24 April 2011

Expect golden days, actuarially

In the FT Weekend Magazine 23/24 April (£), there is a pre-Royal Wedding article by Matthew Engel, Welcome to the firm, in which he remarks that:
Actuarially, it is very plausible that he [Prince Charles] will predecease his mother, whose constitution seems more robust than Britain’s.
The Office for National Statistics (ONS) provides data on life expectancy in the form of life tables. Within these, ONS proposes that the “Cohort expectation of life, 1981-2058” is the “more appropriate measure of how long a person of a given age would be expected to live, on average, than period life expectancy.” Various projections are available, but the “Principal projection” provides a life expectancy for a UK female of 85 of 7.5 years, and for males of 62 and 63 life expectancies of 20.9 and 20.1 years respectively*.

While it is impossible to proceed from the general to the particular, and also there will presumably be some inheritance of longevity, mother to son, actuarial plausibility would seem to suggest that good King Charles III's golden days** will last more than a decade!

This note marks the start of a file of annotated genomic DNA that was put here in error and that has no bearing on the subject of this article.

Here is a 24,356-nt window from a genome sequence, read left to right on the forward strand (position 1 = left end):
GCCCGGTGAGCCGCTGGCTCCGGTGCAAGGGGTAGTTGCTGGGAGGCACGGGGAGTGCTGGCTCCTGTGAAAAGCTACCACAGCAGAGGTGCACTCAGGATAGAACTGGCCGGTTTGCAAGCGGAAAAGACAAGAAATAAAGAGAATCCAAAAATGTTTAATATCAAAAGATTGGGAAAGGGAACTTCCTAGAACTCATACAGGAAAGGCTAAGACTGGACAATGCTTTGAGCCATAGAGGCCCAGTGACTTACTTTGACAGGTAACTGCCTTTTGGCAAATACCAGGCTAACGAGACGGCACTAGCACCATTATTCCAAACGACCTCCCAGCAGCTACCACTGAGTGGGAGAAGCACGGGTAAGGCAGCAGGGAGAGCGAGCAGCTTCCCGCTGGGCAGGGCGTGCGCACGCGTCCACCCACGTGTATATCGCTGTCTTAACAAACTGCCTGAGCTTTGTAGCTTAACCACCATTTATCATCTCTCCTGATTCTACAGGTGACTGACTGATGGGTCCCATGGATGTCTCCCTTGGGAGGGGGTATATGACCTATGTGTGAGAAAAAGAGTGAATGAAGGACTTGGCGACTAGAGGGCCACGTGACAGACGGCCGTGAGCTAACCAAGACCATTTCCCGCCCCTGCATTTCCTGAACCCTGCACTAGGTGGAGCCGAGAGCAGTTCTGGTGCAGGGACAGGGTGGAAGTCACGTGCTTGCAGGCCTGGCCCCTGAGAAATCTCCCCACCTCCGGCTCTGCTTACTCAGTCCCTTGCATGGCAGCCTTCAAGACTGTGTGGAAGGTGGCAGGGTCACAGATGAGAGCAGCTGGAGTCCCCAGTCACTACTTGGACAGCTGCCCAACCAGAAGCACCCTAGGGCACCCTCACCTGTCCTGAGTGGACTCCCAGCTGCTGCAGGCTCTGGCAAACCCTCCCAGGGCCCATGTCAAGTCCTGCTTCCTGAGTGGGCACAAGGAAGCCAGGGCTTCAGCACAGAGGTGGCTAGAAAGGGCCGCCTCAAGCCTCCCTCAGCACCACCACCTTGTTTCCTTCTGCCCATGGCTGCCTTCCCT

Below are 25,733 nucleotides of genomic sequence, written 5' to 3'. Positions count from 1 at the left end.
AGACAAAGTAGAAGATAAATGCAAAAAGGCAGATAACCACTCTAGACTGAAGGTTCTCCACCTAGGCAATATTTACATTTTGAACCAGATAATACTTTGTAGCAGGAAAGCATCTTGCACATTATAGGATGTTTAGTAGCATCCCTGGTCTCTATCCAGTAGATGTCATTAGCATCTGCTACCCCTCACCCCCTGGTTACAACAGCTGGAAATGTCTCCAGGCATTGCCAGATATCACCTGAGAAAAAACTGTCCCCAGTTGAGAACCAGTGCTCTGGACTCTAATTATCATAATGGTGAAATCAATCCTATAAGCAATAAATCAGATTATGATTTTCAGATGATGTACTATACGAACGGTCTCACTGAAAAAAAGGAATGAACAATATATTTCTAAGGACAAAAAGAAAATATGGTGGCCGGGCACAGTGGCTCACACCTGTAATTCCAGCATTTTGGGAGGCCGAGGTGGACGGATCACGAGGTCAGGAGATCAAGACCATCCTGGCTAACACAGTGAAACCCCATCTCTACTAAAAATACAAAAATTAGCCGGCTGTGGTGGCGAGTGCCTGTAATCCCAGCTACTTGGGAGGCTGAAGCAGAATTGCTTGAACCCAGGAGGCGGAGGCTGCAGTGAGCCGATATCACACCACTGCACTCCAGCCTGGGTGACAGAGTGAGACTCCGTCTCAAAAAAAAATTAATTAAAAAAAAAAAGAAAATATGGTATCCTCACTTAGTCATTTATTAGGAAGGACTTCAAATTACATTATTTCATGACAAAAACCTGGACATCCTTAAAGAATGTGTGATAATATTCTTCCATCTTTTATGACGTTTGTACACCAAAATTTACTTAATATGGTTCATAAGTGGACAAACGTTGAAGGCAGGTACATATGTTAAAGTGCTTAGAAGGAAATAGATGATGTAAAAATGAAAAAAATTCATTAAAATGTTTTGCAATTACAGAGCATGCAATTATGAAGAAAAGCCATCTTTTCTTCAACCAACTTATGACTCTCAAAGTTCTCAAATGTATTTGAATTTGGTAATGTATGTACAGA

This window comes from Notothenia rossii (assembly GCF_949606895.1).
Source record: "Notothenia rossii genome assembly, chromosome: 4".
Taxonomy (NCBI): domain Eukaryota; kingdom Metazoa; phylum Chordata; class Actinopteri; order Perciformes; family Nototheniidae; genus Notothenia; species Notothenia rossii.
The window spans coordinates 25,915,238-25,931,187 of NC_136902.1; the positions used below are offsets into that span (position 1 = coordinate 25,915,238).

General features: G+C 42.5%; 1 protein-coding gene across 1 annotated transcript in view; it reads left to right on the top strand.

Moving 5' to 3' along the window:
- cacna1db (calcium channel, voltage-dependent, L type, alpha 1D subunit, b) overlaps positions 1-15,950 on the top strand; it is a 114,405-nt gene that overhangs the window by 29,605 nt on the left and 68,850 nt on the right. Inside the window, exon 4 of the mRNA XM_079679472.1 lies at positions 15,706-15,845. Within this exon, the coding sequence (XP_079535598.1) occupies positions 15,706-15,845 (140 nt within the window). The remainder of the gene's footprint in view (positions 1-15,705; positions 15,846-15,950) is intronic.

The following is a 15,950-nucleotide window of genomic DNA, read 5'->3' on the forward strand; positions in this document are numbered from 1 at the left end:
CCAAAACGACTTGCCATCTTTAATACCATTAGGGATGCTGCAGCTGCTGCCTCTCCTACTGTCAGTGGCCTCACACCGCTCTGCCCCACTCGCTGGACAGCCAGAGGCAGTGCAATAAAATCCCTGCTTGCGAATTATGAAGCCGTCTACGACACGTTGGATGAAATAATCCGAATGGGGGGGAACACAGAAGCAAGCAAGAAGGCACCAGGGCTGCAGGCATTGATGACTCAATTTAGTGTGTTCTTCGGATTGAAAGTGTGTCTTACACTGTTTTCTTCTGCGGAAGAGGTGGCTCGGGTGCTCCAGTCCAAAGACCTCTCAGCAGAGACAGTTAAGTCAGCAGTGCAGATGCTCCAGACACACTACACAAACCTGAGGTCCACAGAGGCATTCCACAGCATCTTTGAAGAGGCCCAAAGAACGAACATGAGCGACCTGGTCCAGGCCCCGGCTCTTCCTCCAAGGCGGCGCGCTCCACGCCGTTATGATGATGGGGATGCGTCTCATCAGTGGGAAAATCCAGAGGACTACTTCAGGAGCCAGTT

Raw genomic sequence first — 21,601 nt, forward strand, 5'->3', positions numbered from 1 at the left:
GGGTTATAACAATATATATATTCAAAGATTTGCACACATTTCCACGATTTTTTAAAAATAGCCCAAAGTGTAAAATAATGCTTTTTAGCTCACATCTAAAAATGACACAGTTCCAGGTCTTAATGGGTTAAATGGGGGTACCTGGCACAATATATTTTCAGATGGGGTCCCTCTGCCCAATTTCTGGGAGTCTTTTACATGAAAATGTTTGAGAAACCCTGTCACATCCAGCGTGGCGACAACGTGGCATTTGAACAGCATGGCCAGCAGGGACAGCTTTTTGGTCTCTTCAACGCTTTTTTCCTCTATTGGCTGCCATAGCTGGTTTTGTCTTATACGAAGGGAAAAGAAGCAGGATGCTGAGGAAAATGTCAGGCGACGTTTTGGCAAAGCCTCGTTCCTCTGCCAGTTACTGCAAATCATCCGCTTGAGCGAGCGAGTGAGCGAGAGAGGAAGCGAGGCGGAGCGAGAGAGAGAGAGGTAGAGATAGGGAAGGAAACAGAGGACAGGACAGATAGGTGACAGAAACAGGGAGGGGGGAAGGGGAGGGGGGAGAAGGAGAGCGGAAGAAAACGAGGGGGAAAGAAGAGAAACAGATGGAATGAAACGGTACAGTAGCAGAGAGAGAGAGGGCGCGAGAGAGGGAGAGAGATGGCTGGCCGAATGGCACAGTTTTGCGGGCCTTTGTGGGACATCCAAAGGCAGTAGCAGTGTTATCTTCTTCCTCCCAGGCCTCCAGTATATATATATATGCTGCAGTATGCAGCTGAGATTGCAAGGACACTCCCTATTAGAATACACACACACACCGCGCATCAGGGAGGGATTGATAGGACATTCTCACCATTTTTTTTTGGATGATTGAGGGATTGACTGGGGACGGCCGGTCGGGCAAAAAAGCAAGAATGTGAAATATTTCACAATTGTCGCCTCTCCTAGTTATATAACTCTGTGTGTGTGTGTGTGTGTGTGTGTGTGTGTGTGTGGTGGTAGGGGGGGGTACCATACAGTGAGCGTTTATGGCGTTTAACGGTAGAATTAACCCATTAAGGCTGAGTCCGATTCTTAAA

Engel might have been influenced by Princess Diana’s prediction that Prince Charles would never be King and that William would succeed his grandmother.

*Queen Elizabeth II (85) was born on 21 April 1926, and Prince Charles (62) on 14 Nov 1948.

**Song: The Vicar of Bray

In good King Charles's golden days,
When loyalty no harm meant;
A furious High-Church man I was,
And so I gain'd preferment.
Unto my flock I daily preach'd,
Kings are by God appointed,
And damn'd are those who dare resist,
Or touch the Lord's anointed.
And this is law, I will maintain
Unto my dying day, sir,
That whatsoever king shall reign,
I will be Vicar of Bray, sir!
Etc etc

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